By February 14 the store was set for its grand opening witnessed by most of the village.

Brian says with a smile: “The opening day was amazing. We were jam packed becuase everyone had taken such a big interest in what was happening to the store; it was a big boost for us.”

With a Spar Millenium fascia in place and big approval from local residents Brian, Roger and the rest of the family were all set .

THE GENERATION GAME
Although Brian is slowly handing over the running of the store to Roger and his wife Dawn, who live in the flat above the store, he and his wife Caroline still play an active role.

Each family member has their own category to take care of, with Caroline driving the store’s organic section.

Brian explains: “It was her baby and it has turned into something wonderful. As a first step she tried a few lines from local suppliers and customers seem to take to them. Now, Caroline has introduced things like organic chocolates, which you would not expect to take off at a store like this, but they have. Initial turnover on organic was £50 a week and is now somewhere between £500-£600.”

As for Brian, he maintains the store’s heritage by looking after the bakery section; the store still produces its own ‘Seward’ bread.

He says: “We still use the same tins to cook the bread in and they still carry the Seward name. It gives us a link with the store’s past while allowing us to produce fresh bread daily.”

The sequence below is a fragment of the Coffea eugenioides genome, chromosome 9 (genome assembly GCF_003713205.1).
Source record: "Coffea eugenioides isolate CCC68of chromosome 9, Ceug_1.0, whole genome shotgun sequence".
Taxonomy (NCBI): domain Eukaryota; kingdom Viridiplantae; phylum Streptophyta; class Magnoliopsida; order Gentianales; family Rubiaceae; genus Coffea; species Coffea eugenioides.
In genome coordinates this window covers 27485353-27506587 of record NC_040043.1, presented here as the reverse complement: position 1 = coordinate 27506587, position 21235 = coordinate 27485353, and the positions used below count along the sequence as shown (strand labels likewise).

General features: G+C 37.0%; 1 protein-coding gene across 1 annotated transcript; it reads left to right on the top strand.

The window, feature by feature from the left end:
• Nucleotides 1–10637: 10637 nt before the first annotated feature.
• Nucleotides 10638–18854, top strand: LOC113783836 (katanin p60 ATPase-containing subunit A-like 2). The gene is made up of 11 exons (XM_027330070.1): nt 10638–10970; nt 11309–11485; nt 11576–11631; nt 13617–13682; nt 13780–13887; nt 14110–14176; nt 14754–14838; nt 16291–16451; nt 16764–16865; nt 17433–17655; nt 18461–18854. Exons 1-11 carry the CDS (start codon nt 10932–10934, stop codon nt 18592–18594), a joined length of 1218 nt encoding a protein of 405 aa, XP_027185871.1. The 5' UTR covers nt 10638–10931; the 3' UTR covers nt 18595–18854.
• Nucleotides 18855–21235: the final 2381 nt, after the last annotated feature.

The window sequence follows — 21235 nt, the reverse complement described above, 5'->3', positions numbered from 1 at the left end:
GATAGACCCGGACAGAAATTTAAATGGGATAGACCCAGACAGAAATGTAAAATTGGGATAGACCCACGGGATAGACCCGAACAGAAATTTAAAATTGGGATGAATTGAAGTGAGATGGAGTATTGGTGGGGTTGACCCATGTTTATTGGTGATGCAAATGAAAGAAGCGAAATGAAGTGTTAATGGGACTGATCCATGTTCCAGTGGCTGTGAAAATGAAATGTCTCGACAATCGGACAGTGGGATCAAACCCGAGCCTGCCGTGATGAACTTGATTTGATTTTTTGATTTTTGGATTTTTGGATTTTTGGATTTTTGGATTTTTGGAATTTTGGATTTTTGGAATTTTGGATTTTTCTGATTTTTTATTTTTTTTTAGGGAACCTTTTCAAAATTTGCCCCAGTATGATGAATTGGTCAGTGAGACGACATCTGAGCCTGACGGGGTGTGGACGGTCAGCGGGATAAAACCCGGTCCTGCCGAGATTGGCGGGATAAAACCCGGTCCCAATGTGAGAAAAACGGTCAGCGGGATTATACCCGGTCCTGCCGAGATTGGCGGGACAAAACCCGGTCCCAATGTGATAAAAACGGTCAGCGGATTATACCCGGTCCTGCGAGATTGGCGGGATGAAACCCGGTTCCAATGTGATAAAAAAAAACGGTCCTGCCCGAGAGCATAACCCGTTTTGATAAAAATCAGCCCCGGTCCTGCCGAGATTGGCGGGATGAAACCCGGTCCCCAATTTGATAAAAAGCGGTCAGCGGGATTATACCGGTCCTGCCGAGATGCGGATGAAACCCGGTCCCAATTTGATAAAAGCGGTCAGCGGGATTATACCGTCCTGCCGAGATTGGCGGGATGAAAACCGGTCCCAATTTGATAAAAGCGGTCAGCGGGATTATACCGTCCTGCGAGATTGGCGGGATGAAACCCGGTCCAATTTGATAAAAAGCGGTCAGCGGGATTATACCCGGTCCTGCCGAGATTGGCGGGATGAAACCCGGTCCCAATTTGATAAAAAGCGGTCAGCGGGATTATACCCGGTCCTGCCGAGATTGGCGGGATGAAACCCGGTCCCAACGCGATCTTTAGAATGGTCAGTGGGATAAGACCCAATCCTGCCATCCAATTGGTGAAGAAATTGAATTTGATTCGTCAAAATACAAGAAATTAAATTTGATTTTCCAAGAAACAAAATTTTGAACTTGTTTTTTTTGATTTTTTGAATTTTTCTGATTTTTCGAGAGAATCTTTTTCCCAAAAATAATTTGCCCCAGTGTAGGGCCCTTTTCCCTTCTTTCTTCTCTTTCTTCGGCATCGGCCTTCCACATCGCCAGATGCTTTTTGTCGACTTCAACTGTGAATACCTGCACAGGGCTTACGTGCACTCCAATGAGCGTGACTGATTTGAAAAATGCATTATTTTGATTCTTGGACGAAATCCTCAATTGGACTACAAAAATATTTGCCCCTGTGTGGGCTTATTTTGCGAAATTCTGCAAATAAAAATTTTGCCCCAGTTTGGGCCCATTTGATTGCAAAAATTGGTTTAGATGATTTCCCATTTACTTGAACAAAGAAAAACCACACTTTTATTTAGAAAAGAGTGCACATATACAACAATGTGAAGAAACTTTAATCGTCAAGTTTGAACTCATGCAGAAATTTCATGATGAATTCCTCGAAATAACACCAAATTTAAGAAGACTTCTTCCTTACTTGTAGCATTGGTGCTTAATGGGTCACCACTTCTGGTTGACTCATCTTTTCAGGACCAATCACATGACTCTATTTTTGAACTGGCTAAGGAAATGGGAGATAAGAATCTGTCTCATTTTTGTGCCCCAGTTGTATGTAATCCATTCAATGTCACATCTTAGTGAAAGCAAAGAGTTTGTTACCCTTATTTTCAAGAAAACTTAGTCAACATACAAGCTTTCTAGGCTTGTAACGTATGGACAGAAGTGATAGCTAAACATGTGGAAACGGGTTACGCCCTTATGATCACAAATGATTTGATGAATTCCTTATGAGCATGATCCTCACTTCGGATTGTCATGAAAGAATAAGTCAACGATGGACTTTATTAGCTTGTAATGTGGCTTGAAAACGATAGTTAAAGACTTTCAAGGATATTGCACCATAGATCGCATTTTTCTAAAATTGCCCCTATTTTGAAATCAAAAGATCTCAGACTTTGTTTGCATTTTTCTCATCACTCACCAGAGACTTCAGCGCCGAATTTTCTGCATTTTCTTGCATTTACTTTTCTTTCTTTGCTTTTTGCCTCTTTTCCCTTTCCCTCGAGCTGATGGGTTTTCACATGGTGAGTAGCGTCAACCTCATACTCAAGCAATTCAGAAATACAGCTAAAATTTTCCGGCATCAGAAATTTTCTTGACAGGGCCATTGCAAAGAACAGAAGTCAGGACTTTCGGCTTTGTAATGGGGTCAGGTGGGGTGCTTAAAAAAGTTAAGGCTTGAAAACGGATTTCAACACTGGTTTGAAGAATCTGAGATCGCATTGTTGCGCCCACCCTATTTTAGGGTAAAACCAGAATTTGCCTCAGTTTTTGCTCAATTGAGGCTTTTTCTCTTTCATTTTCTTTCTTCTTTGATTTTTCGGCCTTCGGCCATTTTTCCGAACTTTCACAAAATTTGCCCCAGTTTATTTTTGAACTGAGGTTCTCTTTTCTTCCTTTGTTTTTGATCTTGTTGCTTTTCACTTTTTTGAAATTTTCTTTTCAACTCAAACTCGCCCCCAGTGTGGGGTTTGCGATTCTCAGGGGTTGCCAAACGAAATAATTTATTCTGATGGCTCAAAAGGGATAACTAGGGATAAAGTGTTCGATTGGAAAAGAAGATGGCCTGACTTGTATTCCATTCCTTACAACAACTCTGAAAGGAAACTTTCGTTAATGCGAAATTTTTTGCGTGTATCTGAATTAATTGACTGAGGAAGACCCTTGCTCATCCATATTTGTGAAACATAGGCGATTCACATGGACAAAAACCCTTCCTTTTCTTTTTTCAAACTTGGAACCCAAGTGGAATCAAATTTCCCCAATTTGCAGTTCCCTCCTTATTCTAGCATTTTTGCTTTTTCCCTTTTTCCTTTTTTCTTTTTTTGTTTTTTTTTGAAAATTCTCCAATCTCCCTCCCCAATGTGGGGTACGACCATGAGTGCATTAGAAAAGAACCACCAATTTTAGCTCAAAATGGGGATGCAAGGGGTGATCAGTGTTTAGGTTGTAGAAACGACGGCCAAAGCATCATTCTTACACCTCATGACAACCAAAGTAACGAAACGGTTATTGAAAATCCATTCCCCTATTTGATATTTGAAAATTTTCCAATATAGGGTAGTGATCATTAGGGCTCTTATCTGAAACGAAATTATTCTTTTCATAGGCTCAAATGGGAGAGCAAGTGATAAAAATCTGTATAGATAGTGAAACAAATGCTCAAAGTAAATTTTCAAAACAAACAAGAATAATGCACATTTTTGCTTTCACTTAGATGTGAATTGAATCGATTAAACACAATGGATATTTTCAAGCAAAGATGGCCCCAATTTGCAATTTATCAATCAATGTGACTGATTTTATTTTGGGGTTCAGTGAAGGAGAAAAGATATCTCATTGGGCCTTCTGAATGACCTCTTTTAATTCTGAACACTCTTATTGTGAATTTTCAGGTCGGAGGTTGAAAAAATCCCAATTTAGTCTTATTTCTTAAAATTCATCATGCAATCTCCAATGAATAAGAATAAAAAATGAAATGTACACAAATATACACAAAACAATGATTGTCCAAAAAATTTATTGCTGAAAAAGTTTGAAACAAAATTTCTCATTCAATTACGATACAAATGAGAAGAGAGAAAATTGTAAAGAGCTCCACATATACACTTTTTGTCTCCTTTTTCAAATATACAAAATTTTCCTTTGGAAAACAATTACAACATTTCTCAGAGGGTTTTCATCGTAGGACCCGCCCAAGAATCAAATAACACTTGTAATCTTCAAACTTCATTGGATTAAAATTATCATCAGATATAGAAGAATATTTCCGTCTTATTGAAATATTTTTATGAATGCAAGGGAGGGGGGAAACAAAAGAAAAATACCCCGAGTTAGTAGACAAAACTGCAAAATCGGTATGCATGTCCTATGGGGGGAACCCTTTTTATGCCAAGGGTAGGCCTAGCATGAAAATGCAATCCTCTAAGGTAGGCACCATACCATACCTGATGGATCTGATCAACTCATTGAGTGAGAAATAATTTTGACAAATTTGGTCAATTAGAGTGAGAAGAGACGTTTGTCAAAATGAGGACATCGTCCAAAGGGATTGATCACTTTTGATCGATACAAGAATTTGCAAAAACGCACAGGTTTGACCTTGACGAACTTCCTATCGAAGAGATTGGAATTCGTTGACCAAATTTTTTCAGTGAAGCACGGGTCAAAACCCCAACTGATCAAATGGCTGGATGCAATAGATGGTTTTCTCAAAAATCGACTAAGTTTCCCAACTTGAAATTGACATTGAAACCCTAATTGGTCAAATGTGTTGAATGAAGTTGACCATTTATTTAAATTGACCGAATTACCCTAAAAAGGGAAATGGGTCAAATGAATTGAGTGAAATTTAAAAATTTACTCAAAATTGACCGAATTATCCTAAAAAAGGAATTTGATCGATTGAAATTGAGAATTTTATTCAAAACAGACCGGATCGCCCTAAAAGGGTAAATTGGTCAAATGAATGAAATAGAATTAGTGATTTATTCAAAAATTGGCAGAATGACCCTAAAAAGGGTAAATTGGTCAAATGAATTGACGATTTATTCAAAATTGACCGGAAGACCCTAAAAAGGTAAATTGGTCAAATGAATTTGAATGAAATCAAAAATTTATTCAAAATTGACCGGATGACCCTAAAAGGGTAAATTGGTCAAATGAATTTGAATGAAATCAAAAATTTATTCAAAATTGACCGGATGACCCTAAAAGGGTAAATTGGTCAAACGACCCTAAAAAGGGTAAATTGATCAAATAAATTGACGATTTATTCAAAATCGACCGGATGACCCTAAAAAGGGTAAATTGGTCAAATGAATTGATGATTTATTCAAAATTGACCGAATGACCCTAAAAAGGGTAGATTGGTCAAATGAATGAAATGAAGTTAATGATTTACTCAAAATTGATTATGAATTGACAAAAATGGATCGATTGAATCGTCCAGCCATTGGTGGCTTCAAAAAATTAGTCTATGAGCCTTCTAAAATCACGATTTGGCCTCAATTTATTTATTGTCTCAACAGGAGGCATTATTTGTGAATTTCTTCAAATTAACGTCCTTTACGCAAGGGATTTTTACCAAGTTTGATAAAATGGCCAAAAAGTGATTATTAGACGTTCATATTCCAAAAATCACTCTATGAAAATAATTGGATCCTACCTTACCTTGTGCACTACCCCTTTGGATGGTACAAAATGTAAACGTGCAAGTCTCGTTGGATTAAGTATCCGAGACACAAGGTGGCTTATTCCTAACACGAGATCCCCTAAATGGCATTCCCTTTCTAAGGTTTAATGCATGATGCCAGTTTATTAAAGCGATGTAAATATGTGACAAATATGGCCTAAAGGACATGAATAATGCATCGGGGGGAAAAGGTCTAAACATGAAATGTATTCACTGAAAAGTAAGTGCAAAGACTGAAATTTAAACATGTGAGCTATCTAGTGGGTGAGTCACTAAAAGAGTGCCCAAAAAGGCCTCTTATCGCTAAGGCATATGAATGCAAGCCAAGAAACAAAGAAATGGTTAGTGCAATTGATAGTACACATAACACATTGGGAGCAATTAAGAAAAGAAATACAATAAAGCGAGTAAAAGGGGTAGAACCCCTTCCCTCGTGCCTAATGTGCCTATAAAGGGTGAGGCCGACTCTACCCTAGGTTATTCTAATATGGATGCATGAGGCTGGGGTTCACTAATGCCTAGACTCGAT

Although, as Roger butts in, it does mean that Brian has to get up at 5.30am most days to get the ovens up and running!

As for Roger, he is in charge of the overall welfare of the store, making sure it runs to its full potential. He is particulalry keen to point out the success of the store’s chilled section and the new waste disposal unit acquired recently.

He says: “As my father has pointed out, there was a time when frozen was the buzz word for the sector but now it is definitely chilled. When we opened we were doing £3,000 a week on chilled but now we are already pushing £4,000.”

Dawn, Roger’s wife, takes care of the staffing and day to day life on the store floor.

“I look after most of the morning hours, overseeing the staff and the deliveries. Dawn takes over in the afternoon; mum and dad still cover shifts when needs be,” he adds.

The next generation is also keen to step up.